The human world is chiefly encompassed by two things: the nomothetic, meaning that which is fit for a law-like generalization, and what is perhaps best described by the Hebrew word da’at, meaning something akin to knowledge gained from direct experience with the subject. Both of these do not hold to absolutes, or that without question. One is an open-structure, and one is just plain open. When a system is governed by rules, there is no room for judgement or choices, there is only the letter of the law, and one must follow it religiously, lest one be found astray or out of place. But when we follow principles, or aims, then there is room for voluntary human interaction, for judgment, for choices. Morality, by its nature, can not be automatic. This is Hannah’s greatest epiphany: morality, the goodness of people, can only flourish in an environment where human choices are allowed. This is Philip K. Howard’s kernel of deep wisdom, though it is not his—it is Hannah’s, but Howard is at least wise enough to recognize it.
In August of 1954 Hannah writes an exhaustibly delicious letter to her dearest friend, Mary McCarthy. Hannah’s mind is a garden here, as she breezily traverses over Socrates and Kant and the French and English traditions of philosophy, in her left hand a cutting scalpel and in her right a delicate paintbrush—in her letters she is both a surgeon and an artist, and Mary’s mind frees her to be herself—it’s compelling. She falls upon the Cartesian doubt, the habitual fear likely born out of the Scientific Revolution where all of humankind’s senses were thrown into the boiling pot of unreliability. This “ritual of doubt,” obsessive and inherent in the west, created what she called a “chief fallacy,” and mused over the possibility that it was perhaps “the oldest fallacy of Western philosophy.” The fallacy is thus:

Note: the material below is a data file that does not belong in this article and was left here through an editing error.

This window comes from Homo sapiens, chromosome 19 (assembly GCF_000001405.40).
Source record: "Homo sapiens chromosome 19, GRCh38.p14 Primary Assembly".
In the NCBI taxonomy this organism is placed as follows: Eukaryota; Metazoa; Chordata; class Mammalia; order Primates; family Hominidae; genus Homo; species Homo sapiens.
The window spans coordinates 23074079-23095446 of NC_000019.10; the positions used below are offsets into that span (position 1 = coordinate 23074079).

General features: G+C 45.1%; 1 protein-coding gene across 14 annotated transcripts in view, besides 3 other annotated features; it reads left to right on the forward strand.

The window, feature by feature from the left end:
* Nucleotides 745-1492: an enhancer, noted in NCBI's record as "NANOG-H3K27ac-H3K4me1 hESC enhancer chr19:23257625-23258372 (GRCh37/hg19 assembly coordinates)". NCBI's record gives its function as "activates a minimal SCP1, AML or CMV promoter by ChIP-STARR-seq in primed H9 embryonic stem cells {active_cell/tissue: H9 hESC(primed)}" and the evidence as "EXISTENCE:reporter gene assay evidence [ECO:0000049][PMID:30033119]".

“The chief fallacy is to believe that Truth is a result which comes at the end of a thought-process. Truth, on the contrary, is always the beginning of a thought; thinking is always result-less. […] Truth, in other words, is not in thought, but […] is both, beginning and priori.”
Hannah here scrapes against something that jars, that moral truth is neither the end result of critical thinking, nor is it inherent in human existence. It is an involvement of what I will simply call the spontaneous life. If Americana is indeed suffering under bureaucratic stifling, beneath what Max Weber coined “the iron cage” and what Howard has opted to see as the “rule of Nobody,” we must shake free the shackles of fear, and cease to perform the ritual of doubt. Either we continue down the path laid out by old men long dead, to keep to the laws as scriptures and maintain the rules purported by faceless policy-writers who bear no responsibility if things go amiss, we can continue to play it safe, and fulfill the duty of stringent due process.
Or, we can trust and take chances, and bear all consequences.
I negate a star rating for Philip K. Howard’s The Rule of Nobody: Saving America from Dead Laws and Broken Government, as this is not really a book review. I’ll just say I recommend reading it.